You don't necessarily need probiotics — a type of "good" bacteria — to be healthy. However, these microorganisms may help with digestion and offer protection from harmful bacteria, just as the existing "good" bacteria in your body already do.
Prebiotics are nondigestible carbohydrates that act as food for probiotics. When probiotics and prebiotics are combined, they form a synbiotic. Fermented dairy products, such as yogurt and kefir, are considered synbiotic because they contain live bacteria and the fuel they need to thrive.
Probiotics are found in foods such as yogurt, while prebiotics are found in whole grains, bananas, onions, garlic, honey and artichokes. In addition, probiotics and prebiotics are added to some foods and available as dietary supplements.
Although more research is needed, there's encouraging evidence that probiotics may help:
- Treat diarrhea, especially following treatment with certain antibiotics
- Prevent and treat vaginal yeast infections and urinary tract infections
- Treat irritable bowel syndrome
- Reduce bladder cancer recurrence
- Speed treatment of certain intestinal infections
- Prevent and treat eczema in children
- Prevent or reduce the severity of colds and flu
Side effects are rare, and most healthy adults can safely add foods that contain prebiotics and probiotics to their diet. If you're considering taking supplements, check with your doctor to be sure that they're right for you.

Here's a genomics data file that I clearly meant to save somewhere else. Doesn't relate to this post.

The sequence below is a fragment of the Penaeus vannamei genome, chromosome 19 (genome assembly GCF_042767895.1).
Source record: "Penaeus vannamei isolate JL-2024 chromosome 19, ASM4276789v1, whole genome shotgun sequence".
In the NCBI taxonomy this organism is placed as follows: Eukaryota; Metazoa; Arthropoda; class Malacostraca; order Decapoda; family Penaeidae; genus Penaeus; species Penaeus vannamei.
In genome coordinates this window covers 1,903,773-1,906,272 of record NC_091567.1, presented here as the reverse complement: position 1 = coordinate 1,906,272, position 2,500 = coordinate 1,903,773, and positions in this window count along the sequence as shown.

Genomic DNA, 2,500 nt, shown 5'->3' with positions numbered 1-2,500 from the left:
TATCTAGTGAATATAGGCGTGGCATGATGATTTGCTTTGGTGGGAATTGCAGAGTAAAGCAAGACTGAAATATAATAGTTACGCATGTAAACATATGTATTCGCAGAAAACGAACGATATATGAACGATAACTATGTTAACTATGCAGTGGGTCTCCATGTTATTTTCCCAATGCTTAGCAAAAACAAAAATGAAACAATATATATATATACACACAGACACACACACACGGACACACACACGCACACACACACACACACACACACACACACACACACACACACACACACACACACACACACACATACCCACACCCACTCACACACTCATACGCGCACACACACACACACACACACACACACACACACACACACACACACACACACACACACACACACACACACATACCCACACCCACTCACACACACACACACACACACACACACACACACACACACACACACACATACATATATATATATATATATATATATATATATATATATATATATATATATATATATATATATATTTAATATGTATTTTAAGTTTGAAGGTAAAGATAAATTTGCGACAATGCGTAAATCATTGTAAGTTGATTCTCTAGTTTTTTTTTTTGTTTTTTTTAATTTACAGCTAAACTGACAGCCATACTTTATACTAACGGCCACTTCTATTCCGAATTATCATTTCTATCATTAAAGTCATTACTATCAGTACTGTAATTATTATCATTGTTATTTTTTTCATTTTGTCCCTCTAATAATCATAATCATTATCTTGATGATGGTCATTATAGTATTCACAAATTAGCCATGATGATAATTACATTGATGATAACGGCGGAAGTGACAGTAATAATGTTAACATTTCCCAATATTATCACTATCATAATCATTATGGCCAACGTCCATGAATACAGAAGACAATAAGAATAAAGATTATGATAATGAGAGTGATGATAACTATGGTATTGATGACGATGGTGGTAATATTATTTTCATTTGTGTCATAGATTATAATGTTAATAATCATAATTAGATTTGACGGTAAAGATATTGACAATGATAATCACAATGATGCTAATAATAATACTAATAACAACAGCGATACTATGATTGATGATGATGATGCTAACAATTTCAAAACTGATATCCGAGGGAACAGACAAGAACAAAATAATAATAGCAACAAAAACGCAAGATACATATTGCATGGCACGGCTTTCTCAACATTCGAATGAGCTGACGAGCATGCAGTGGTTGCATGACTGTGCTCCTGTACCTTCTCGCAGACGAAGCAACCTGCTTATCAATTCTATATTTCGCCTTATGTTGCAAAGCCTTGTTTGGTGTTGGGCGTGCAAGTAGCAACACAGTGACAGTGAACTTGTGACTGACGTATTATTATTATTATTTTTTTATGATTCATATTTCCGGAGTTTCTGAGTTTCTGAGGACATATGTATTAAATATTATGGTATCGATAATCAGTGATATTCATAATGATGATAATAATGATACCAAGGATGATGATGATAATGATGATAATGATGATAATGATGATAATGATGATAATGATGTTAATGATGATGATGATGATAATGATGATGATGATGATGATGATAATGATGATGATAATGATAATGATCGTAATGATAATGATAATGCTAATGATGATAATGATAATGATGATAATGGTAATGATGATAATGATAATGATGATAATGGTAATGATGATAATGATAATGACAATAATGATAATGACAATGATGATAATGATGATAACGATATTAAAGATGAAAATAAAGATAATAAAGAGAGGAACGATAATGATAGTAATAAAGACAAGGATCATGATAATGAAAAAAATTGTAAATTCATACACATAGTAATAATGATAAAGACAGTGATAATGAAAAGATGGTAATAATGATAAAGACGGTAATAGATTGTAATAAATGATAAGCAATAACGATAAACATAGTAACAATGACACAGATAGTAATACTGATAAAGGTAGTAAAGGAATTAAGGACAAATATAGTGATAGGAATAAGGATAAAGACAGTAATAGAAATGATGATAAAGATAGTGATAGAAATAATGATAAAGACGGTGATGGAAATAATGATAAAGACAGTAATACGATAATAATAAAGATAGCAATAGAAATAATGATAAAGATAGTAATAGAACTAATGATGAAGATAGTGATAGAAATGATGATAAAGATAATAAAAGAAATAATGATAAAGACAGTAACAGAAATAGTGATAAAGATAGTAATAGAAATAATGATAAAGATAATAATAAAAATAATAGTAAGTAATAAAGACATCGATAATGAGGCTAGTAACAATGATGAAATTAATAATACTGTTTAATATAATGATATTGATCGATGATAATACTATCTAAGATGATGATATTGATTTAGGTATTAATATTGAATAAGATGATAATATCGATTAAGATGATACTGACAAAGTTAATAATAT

Sep. 15, 2011
See more Expert Answers
- An introduction to probiotics. National Center for Complementary and Alternative Medicine. http://nccam.nih.gov/health/probiotics. Accessed July 26, 2011.
- Kligler B, et al. Probiotics. American Family Physician. 2008;78:1073.
- Sartor RB. Probiotics for gastrointestinal diseases. http://www.uptodate.com/home/index.html. Accessed July 26, 2011.
- Leyer GJ, et al. Probiotic effects on cold and influenza-like symptom incidence and duration in children. Pediatrics. 2009;124:e172.
- Vouloumanou EK, et al. Probiotics for the prevention of respiratory tract infections: A systematic review. International Journal of Antimicrobial Agents. 2009;34:197.e1.
- Douglas L, et al. Probiotics and prebiotics in dietetics practice. Journal of the American Dietetic Association. 2008;108:510.